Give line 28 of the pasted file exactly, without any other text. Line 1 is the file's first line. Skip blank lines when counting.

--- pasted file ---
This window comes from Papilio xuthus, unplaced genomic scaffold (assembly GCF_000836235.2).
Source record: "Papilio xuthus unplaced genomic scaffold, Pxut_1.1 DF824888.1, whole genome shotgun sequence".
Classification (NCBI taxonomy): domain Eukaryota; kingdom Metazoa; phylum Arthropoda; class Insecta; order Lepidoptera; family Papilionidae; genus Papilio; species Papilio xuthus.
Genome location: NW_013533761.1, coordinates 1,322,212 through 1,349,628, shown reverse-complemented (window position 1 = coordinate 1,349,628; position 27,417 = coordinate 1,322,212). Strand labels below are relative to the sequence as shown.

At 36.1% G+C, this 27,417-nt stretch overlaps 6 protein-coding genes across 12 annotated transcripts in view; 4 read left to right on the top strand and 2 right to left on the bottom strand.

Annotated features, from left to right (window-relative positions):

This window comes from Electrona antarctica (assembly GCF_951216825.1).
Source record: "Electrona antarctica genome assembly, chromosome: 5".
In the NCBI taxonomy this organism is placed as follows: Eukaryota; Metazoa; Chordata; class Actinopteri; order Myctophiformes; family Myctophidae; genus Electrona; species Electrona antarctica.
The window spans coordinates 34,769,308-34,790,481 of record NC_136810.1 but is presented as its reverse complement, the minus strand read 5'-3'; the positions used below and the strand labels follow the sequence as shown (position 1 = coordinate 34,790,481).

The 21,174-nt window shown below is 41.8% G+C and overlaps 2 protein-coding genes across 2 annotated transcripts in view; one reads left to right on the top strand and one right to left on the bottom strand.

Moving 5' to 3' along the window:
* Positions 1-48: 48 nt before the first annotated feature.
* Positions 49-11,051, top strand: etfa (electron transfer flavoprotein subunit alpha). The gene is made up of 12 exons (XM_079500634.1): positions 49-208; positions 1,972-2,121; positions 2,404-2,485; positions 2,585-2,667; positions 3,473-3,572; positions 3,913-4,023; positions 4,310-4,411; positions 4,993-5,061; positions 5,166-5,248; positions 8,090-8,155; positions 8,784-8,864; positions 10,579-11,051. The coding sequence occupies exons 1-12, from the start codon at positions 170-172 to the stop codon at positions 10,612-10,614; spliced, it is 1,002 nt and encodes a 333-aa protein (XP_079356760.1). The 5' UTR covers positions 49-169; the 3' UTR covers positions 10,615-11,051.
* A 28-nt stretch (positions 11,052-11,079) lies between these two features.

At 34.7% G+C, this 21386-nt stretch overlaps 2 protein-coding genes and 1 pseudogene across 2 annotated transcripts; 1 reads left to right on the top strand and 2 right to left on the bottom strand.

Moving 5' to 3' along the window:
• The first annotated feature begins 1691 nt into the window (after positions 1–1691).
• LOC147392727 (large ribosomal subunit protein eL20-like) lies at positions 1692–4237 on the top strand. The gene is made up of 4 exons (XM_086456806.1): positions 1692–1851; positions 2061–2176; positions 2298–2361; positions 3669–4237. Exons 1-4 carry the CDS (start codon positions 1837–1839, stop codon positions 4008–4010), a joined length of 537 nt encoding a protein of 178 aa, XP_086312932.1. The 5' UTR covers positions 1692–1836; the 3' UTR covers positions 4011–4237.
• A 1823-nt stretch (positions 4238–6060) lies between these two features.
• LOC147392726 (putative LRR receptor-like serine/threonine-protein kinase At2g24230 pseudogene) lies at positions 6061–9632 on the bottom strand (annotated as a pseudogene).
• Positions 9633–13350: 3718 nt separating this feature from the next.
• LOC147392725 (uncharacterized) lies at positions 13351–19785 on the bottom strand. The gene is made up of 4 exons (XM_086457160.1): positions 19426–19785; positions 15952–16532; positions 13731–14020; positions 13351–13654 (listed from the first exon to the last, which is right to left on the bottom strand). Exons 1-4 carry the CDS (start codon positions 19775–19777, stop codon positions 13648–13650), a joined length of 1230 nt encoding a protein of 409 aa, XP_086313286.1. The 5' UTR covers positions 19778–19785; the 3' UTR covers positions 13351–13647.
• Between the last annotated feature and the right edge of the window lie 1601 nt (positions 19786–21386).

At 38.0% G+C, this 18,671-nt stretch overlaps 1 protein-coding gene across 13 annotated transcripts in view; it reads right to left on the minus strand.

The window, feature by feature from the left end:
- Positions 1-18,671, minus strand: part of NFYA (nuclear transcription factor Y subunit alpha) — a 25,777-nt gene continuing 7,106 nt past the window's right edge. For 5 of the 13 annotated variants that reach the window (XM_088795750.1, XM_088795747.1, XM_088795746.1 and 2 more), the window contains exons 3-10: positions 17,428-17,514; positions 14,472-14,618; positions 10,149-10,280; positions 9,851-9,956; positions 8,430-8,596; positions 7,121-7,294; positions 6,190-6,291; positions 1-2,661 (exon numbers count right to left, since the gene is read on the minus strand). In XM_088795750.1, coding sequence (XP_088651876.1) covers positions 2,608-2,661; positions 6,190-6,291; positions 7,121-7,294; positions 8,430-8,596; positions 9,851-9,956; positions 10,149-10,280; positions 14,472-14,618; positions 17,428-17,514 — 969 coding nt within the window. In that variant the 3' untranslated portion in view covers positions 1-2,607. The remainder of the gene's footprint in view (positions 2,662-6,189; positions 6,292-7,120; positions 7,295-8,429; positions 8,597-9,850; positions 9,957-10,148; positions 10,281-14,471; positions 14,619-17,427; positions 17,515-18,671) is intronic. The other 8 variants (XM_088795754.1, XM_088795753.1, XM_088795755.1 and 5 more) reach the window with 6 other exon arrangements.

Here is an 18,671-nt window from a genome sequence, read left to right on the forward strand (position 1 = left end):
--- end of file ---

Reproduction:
Here is an 18,671-nt window from a genome sequence, read left to right on the forward strand (position 1 = left end):